Many of the details Hardy gives are matched or alluded to in the previous contemporary articles. In both, the arrested were beaten and Wright was lynched. The details of the evening are identical even the purpose of the mob rushing the stage.
In the article from the Independence Daily Reporter, a white audience member entered the backstage with the intent of “doing up the showmen.” Or, as Handy put it, “they had come to lynch Louis.”
‘A Nigger Had Dared Curse A White Man’
It’s not clear whether Louis Wright was the intended target, as Handy asserted, or if he was singled out as being the first to fire.
In fact, according to a version written about in H. Loring White’s history of Ragtime, nobody was certain who fired the first shot. In fact, the minstrels themselves claimed to be unarmed. As he tells it, no weapons were found:
“Right after the curtain went down that evening, the males in the audience exited the front and collected at the stage entrance. At this point, confusion took over; someone fired a shot, and someone else took a graze across the scalp.
“The mob accused the minstrels who claimed to be unarmed, and they were arrested and held in a dank jail. The next day, Sunday, each was taken across to the courthouse and questioned singly before an ad hoc body of law-abiding citizens,’ and threatened with lynching if no one confessed. All professed ignorance of the shooting, and no guns were found.
“At midnight Wright was taken out again with the excuse of further testimony, but instead of a courtroom, Wright was immediately hanged ‘in front of a colored family’s door.’
“At 10:00AM Monday, the mob cut him down, removed his finger rings, and placed his body in a box addressed to his mother at 3221 State Street, Chicago. Louis Wright, 22, played the trombone in the band. His accusers claimed to have seen the handle of a revolver in his pocket during the snowball incident. ‘Several’ other members of the company were shot and seriously wounded.” 11H. Loring White Ragging it: Getting Ragtime Into History (and Some History Into Ragtime) (iUniverse, 2004) 41. White’s source, apart from Handy’s, is from Henry T. Sampson’s The Ghost Walks: A Chronological History of Blacks in Show Business (Scarecrow Press, 1988) 246-247. Unfortunately, I do not have access to this title.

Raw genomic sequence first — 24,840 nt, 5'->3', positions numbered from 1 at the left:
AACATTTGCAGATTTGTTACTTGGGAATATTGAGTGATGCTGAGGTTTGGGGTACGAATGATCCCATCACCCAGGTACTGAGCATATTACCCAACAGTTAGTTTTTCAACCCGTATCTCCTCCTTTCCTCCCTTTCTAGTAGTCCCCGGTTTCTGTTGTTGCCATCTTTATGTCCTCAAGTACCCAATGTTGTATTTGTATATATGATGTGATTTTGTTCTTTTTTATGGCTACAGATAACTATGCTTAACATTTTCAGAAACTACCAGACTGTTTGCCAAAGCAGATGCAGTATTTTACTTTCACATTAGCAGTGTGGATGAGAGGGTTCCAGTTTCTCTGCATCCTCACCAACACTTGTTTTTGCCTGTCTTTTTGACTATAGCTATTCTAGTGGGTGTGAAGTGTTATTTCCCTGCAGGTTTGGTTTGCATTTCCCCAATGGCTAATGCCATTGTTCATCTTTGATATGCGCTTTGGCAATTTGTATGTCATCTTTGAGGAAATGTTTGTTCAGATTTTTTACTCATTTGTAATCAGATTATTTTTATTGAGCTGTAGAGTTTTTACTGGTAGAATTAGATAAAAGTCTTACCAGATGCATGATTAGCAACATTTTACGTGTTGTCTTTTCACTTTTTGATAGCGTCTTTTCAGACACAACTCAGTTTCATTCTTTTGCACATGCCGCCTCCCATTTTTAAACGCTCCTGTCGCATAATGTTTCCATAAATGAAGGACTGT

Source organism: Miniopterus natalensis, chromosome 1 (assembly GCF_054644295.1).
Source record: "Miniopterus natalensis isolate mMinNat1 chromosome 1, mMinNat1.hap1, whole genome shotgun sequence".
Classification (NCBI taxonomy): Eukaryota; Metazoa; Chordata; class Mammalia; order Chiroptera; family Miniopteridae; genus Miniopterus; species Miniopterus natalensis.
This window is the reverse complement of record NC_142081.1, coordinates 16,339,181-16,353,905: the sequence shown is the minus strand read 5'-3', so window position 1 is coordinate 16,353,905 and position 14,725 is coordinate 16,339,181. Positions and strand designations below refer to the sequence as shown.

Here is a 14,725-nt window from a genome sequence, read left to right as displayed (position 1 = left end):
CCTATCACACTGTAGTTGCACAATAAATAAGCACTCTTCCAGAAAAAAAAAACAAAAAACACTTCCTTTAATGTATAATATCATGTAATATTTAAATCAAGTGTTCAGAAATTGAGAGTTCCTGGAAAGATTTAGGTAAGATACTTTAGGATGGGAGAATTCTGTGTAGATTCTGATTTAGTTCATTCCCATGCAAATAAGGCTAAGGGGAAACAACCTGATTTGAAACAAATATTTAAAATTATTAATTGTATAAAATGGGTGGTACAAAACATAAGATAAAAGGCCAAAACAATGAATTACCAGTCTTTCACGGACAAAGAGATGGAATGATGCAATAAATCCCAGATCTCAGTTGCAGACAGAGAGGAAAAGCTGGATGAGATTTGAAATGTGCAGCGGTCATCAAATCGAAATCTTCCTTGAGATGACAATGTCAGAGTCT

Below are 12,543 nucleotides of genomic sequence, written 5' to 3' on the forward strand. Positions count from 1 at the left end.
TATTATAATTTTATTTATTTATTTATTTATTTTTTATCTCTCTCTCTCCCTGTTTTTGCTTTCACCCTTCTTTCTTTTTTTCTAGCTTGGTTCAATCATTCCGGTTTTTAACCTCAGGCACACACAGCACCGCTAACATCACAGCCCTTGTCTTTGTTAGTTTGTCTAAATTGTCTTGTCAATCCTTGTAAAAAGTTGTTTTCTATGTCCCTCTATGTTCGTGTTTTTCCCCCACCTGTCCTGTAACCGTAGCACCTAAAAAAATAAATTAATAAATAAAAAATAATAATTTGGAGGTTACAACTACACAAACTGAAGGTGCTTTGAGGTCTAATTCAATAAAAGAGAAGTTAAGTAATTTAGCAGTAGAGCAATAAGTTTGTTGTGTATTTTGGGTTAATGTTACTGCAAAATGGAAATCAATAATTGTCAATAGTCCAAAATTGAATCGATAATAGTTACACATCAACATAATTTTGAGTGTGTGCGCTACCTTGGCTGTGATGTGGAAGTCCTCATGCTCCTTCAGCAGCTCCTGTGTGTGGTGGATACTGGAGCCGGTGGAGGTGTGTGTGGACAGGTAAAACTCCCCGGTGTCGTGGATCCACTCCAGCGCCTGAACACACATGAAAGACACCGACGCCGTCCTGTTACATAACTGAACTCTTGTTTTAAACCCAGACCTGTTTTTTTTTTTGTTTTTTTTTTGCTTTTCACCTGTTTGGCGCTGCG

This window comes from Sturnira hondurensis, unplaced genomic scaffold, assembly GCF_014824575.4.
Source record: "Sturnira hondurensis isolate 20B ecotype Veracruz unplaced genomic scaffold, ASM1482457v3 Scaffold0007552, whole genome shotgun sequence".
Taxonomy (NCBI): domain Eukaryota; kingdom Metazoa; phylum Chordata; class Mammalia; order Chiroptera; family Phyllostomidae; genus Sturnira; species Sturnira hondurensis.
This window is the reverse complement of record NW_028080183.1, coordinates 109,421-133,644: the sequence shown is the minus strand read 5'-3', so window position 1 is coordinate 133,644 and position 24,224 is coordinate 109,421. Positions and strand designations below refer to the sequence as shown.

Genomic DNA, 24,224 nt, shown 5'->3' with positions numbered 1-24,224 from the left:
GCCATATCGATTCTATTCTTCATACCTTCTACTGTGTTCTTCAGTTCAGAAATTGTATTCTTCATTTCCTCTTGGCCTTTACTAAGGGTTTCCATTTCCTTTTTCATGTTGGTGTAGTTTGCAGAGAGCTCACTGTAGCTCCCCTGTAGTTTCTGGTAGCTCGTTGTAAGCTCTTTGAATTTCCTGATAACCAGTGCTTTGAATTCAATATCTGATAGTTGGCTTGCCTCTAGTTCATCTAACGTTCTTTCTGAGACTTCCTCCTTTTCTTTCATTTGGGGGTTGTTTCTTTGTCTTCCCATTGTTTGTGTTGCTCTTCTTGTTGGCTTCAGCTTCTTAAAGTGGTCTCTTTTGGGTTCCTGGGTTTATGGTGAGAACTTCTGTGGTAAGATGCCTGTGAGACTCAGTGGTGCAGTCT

Though White does not mention that the lynch mob cut out Louis Wright’s tongue, he does quote one of the mob as saying that the reason the whites rushed the stage was that during the initial snowball attack “a nigger had dared curse a white man.” This corroborates Handy’s telling of Wright cursing at the white men during the parade. It might also be seen to be a “fitting” punishment for such a black man to have his tongue cut out during his lynching – this was, after all, a common practice.
The lynching of the trombone player, Louis Wright, was in all respects unnecessary. Like most lynchings in the South, the accused black man was in jail. If left alone, he would have his day in court. It’s even possible that the white jury would have found him guilty, with the death sentence being handed down.
Like all lynchings, this was not about justice, it was about revenge. It’s clear that the white mob rushed the stage to harm or even kill Wright and the other black performers. If Wright indeed had a gun, it’s even understandable that he would use it in self-defense. Fortunately, nobody in the crowd was killed – though in the end, that did not matter in New Madrid. A black man had cursed white men and dared to defend himself against their attack. There was little chance that he would leave Missouri alive.
References [ + ]
|1.||⇡||Yuval Taylor, Jake Austen Darkest America: Black Minstrelsy from Slavery to Hip-Hop (W.W. Norton & Company, 2012) 26-27.|
|2.||⇡||According to various newspaper sources, Kersands joined the troup in 1888 and toured with them through 1902, when our story takes place. His obituary can be found here.|
|3.||⇡||The other company, with Kersands, was playing the Carolinas at the time.|
|4.||⇡||William Christopher Handy Father of the Blues: An Autobiography (Da Capo Press, 1942) 43.|
|5.||⇡||Other papers used the word “mob”.|
|6.||⇡||Other papers say “some persons in the audience” rather than “white town boys”.|
|7.||⇡||Other papers print “The whites made an onslaught on the musicians and one of the negroes on the stage began to shoot.”|
|8.||⇡||The Minneapolis Journal; Minneapolis, Minnesota; Mon, Feb 17, 1902 – Page 1. Link. The “other paper” used was The Fort Wayne Sentinel; Fort Wayne, Indiana; Mon, Feb 17, 1902 – Page 1. Link.|
|9.||⇡||Independence Daily Reporter; Independence, Kansas; Wed, Feb 19, 1902 – Page 1. Link.|
|11.||⇡||H. Loring White Ragging it: Getting Ragtime Into History (and Some History Into Ragtime) (iUniverse, 2004) 41. White’s source, apart from Handy’s, is from Henry T. Sampson’s The Ghost Walks: A Chronological History of Blacks in Show Business (Scarecrow Press, 1988) 246-247. Unfortunately, I do not have access to this title.|